The Walkable City: From Haussmann’s Boulevards to Jane Jacobs’ Streets and Beyond – Mary Soderstrom
I discovered the term “flâneur” a while back, someone who explores cities on foot, and it is a fancy word to describe something I enjoy doing. I try to walk as much as I can, and I like to just wander around in areas I’ve never been in before.
So when I saw this book at the library I grabbed it. The author uses the examples of Georges-Eugène Haussmann and his radical transformation of Paris in the mid 1800s, and the influential writing of American transplant to Canada, Jane Jacobs, to delve into the many benefits of making walking an integral part of an urban centre. Paris and Toronto (and specifically the 1950’s planned community of Don Mills) are the two major cities discussed, but other examples of good urban planning and consequently, desirable places to live and work, are also included.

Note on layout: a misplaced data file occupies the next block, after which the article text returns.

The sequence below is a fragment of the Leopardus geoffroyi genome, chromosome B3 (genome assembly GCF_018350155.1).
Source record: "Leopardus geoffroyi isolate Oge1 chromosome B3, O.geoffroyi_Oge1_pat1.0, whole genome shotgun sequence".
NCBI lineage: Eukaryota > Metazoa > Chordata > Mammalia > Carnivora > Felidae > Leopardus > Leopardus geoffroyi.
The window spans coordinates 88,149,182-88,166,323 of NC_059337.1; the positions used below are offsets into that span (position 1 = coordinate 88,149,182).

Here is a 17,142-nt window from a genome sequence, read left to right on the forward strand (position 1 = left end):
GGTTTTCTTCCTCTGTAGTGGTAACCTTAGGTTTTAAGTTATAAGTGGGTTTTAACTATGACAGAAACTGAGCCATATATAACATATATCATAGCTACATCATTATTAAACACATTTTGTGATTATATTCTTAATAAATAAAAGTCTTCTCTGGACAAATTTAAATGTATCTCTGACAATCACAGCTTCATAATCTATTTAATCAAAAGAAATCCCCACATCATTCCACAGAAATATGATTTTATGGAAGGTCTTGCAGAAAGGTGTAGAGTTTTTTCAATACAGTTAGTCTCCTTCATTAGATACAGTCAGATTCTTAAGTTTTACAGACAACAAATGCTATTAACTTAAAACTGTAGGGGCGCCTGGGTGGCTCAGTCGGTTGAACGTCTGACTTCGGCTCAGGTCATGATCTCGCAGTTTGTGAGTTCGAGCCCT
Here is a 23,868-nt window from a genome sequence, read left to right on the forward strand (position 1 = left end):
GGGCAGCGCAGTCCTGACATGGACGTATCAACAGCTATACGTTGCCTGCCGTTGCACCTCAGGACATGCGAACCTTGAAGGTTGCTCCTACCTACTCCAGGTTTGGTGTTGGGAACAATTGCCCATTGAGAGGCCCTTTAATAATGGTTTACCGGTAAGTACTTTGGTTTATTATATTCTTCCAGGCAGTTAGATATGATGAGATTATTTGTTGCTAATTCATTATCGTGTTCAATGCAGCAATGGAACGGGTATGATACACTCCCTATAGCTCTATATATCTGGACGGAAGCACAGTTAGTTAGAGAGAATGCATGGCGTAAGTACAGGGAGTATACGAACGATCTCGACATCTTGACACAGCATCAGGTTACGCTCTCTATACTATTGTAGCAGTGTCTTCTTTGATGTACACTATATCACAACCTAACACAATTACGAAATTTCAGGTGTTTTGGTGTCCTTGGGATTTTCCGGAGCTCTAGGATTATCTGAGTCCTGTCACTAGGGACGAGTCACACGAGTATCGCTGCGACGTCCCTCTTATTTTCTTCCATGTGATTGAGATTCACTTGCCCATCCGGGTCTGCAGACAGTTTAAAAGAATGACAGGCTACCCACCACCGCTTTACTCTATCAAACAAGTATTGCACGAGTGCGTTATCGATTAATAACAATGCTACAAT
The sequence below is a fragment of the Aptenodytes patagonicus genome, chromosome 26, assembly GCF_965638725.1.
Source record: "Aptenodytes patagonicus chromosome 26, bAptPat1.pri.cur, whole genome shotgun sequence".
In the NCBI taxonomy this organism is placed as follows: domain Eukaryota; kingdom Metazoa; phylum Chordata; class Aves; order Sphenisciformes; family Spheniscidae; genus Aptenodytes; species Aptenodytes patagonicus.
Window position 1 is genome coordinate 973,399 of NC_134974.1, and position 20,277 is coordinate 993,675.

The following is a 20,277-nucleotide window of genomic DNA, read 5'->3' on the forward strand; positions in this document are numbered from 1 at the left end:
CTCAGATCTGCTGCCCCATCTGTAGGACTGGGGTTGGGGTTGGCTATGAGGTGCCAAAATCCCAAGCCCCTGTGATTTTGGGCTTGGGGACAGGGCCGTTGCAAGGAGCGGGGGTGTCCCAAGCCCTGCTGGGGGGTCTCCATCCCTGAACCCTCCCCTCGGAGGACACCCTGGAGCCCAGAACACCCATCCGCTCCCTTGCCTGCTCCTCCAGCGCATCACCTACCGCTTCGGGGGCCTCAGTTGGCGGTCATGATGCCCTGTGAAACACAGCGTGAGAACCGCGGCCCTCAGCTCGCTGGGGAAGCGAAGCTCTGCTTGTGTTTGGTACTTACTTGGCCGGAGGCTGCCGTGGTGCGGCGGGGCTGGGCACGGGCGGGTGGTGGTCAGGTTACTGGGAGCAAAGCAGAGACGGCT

While I enjoy walking for it’s own sake, I also enjoyed this exploration of some of the broader implications of walking and how it relates to the urban centers people inhabit.